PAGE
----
Pretty in Ink: Conformity, Resistance, and Negotiation in Women's Tattooing

Pretty in Ink: Conformity, Resistance, and Negotiation in Women's Tattooing Since the early 1990s, Canadian women have participated in tattooing in unprecedented numbers. These women are utilizing tattoo “body projects” (C. Shilling, 1993) to communicate a wide range of personal and cultural messages, and challenging the long-standing association between tattooing and masculinity. However, and perhaps more consequentially, women's tattoo projects express diverse sensibilities about femininity and the feminine body. For some Canadian women, contesting culturally “established” (N. Elias & J. Scotson, 1965) constructions of the female body is central in their tattoo body projects, whereas others participate in tattooing as an explicit form of consent to such constructions. In this paper, women's tattooing activities and their subsequent tattoo narratives are critically inspected as deeply gendered practices and discourses. I present participant observation and interview data on tattoo enthusiasm in Canada. The focus is directed toward the ways in which conformity to, resistance against, and the negotiation of established cultural ideas about femininity are equally embedded in women's tattooing. Drawing upon feminist theories about bodies (cf. S. Bordo, 1990; K. Davis, 1994; J. Price & M. Shildrick, 1999; S. Williams & G. Bendelow, 1998) and central tenets of process-sociology (N. Elias, 1991, 1994, 1996; N. Elias & J. Scotson, 1965), emphasis is given to how women employ tattooing as a communicative signifier of “established” and “outsider” constructions of femininity. http://www.deepdyve.com/assets/images/DeepDyve-Logo-lg.png Sex Roles Springer Journals

Pretty in Ink: Conformity, Resistance, and Negotiation in Women's Tattooing

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Publisher
Kluwer Academic Publishers-Plenum Publishers
Copyright
Copyright © 2002 by Plenum Publishing Corporation
Subject
Psychology; Gender Studies; Sociology, general; Medicine/Public Health, general
ISSN
0360-0025
eISSN
1573-2762
D.O.I.
10.1023/A:1021330609522
Publisher site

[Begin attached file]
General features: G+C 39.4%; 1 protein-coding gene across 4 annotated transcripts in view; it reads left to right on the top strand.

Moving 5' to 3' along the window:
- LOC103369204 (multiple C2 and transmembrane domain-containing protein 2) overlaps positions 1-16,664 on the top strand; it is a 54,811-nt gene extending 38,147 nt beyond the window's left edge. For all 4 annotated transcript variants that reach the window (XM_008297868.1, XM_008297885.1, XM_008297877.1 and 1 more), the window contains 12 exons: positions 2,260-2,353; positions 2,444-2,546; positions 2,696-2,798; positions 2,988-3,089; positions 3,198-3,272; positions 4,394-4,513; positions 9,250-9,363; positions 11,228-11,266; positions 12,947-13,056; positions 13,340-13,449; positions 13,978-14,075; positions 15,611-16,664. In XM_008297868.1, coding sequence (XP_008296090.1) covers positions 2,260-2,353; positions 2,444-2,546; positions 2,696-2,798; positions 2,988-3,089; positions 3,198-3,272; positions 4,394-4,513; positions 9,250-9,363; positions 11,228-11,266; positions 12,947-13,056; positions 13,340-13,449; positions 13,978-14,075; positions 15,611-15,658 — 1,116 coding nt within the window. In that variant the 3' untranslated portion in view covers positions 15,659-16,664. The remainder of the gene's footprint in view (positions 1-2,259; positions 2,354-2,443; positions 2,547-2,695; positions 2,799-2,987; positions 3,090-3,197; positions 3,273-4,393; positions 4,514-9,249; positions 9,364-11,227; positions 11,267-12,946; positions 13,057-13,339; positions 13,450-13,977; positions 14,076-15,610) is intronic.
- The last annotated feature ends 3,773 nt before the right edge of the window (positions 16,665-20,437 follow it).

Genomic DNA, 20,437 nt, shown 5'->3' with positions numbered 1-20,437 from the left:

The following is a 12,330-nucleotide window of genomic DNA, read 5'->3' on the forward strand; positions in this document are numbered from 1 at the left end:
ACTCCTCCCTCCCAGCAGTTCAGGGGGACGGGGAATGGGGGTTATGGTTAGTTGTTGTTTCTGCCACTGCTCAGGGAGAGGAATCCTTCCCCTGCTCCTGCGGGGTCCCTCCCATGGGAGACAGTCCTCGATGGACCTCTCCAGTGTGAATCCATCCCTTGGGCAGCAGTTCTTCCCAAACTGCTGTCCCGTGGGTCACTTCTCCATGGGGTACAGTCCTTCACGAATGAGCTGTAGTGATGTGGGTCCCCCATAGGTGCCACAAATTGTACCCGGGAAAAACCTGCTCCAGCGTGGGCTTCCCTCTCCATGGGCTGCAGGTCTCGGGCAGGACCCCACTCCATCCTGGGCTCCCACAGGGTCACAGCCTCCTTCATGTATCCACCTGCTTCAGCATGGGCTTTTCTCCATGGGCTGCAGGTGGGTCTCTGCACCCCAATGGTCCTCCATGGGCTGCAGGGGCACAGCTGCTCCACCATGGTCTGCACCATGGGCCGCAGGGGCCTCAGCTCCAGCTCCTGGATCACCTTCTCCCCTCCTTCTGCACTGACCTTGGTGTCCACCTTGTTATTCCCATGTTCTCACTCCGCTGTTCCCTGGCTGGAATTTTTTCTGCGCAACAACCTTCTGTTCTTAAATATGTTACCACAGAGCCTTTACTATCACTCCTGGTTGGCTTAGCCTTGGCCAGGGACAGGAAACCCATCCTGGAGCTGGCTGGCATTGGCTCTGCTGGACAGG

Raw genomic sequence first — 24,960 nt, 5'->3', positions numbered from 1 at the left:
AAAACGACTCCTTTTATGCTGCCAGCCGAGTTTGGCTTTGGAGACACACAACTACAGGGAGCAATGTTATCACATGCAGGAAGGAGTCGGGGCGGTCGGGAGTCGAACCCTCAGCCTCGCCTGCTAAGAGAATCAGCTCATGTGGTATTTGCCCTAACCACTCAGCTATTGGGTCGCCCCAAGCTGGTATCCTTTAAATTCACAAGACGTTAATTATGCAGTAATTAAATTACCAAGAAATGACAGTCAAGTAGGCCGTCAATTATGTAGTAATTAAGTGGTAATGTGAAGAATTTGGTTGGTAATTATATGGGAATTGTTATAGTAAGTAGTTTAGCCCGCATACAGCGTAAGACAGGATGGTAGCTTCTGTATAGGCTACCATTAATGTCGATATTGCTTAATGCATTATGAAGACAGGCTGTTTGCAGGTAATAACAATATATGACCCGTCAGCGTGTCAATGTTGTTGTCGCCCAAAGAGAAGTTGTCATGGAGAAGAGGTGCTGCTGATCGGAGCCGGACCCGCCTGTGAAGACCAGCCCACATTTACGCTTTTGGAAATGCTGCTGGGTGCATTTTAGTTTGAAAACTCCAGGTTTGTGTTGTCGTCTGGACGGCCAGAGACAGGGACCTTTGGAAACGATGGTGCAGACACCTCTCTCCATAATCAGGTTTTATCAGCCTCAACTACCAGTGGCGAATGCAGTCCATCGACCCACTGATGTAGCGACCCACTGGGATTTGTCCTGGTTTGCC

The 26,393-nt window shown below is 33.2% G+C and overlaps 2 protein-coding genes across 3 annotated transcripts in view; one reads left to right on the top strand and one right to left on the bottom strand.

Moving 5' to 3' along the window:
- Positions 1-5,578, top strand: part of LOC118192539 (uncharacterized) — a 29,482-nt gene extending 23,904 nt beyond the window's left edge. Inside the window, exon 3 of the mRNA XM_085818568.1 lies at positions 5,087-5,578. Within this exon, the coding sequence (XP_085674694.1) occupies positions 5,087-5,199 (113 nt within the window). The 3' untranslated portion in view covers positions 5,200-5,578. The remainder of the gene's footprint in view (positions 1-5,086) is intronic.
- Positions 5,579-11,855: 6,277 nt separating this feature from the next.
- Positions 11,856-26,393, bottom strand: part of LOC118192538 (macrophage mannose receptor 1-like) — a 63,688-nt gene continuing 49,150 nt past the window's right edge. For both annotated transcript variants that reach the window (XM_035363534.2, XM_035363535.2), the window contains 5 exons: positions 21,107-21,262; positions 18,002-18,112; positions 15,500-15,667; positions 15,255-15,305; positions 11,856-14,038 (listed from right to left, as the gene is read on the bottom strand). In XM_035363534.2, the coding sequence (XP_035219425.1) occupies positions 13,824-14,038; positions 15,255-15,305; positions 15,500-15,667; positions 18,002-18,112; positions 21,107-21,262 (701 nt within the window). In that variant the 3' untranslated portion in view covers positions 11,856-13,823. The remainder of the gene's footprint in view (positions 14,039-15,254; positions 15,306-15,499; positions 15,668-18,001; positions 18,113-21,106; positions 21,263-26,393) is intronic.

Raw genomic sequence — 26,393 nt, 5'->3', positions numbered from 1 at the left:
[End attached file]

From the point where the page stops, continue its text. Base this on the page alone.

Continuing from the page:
See Article on Publisher Site

Abstract

Since the early 1990s, Canadian women have participated in tattooing in unprecedented numbers. These women are utilizing tattoo “body projects” (C. Shilling, 1993) to communicate a wide range of personal and cultural messages, and challenging the long-standing association between tattooing and masculinity. However, and perhaps more consequentially, women's tattoo projects express diverse sensibilities about femininity and the feminine body. For some Canadian women, contesting culturally “established” (N. Elias & J. Scotson, 1965) constructions of the female body is central in their tattoo body projects, whereas others participate in tattooing as an explicit form of consent to such constructions. In this paper, women's tattooing activities and their subsequent tattoo narratives are critically inspected as deeply gendered practices and discourses. I present participant observation and interview data on tattoo enthusiasm in Canada. The focus is directed toward the ways in which conformity to, resistance against, and the negotiation of established cultural ideas about femininity are equally embedded in women's tattooing. Drawing upon feminist theories about bodies (cf. S. Bordo, 1990; K. Davis, 1994; J. Price & M. Shildrick, 1999; S. Williams & G. Bendelow, 1998) and central tenets of process-sociology (N. Elias, 1991, 1994, 1996; N. Elias & J. Scotson, 1965), emphasis is given to how women employ tattooing as a communicative signifier of “established” and “outsider” constructions of femininity.

Journal

Sex RolesSpringer Journals

Published: Oct 13, 2004

References

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